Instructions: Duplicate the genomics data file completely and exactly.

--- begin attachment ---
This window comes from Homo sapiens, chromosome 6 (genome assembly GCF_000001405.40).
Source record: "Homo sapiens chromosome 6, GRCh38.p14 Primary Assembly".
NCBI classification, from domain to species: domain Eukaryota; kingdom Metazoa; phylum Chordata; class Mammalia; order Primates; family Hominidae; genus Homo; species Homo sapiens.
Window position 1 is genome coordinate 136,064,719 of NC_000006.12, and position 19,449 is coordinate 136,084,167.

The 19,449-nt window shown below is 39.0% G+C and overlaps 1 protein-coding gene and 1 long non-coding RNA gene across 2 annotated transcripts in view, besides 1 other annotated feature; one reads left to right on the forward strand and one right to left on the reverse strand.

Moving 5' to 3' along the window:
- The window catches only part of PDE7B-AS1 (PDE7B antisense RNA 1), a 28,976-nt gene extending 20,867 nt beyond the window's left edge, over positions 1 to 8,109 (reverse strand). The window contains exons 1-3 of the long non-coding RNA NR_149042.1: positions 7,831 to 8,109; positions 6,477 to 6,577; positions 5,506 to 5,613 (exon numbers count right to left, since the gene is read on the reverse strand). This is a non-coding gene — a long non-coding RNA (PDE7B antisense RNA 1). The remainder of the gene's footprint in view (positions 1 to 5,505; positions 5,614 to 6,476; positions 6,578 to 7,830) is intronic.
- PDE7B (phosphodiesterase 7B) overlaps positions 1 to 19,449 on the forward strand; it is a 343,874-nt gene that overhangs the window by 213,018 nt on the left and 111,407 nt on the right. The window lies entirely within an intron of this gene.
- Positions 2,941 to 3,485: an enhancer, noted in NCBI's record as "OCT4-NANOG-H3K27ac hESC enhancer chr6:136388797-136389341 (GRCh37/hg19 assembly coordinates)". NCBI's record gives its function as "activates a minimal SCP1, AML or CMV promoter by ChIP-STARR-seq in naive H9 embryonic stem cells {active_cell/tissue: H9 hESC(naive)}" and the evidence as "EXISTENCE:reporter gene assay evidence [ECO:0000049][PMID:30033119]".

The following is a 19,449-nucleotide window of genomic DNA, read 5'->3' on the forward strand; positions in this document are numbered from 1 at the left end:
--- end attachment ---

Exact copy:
This window comes from Homo sapiens, chromosome 6 (genome assembly GCF_000001405.40).
Source record: "Homo sapiens chromosome 6, GRCh38.p14 Primary Assembly".
NCBI classification, from domain to species: domain Eukaryota; kingdom Metazoa; phylum Chordata; class Mammalia; order Primates; family Hominidae; genus Homo; species Homo sapiens.
Window position 1 is genome coordinate 136,064,719 of NC_000006.12, and position 19,449 is coordinate 136,084,167.

The 19,449-nt window shown below is 39.0% G+C and overlaps 1 protein-coding gene and 1 long non-coding RNA gene across 2 annotated transcripts in view, besides 1 other annotated feature; one reads left to right on the forward strand and one right to left on the reverse strand.

Moving 5' to 3' along the window:
- The window catches only part of PDE7B-AS1 (PDE7B antisense RNA 1), a 28,976-nt gene extending 20,867 nt beyond the window's left edge, over positions 1 to 8,109 (reverse strand). The window contains exons 1-3 of the long non-coding RNA NR_149042.1: positions 7,831 to 8,109; positions 6,477 to 6,577; positions 5,506 to 5,613 (exon numbers count right to left, since the gene is read on the reverse strand). This is a non-coding gene — a long non-coding RNA (PDE7B antisense RNA 1). The remainder of the gene's footprint in view (positions 1 to 5,505; positions 5,614 to 6,476; positions 6,578 to 7,830) is intronic.
- PDE7B (phosphodiesterase 7B) overlaps positions 1 to 19,449 on the forward strand; it is a 343,874-nt gene that overhangs the window by 213,018 nt on the left and 111,407 nt on the right. The window lies entirely within an intron of this gene.
- Positions 2,941 to 3,485: an enhancer, noted in NCBI's record as "OCT4-NANOG-H3K27ac hESC enhancer chr6:136388797-136389341 (GRCh37/hg19 assembly coordinates)". NCBI's record gives its function as "activates a minimal SCP1, AML or CMV promoter by ChIP-STARR-seq in naive H9 embryonic stem cells {active_cell/tissue: H9 hESC(naive)}" and the evidence as "EXISTENCE:reporter gene assay evidence [ECO:0000049][PMID:30033119]".

The following is a 19,449-nucleotide window of genomic DNA, read 5'->3' on the forward strand; positions in this document are numbered from 1 at the left end: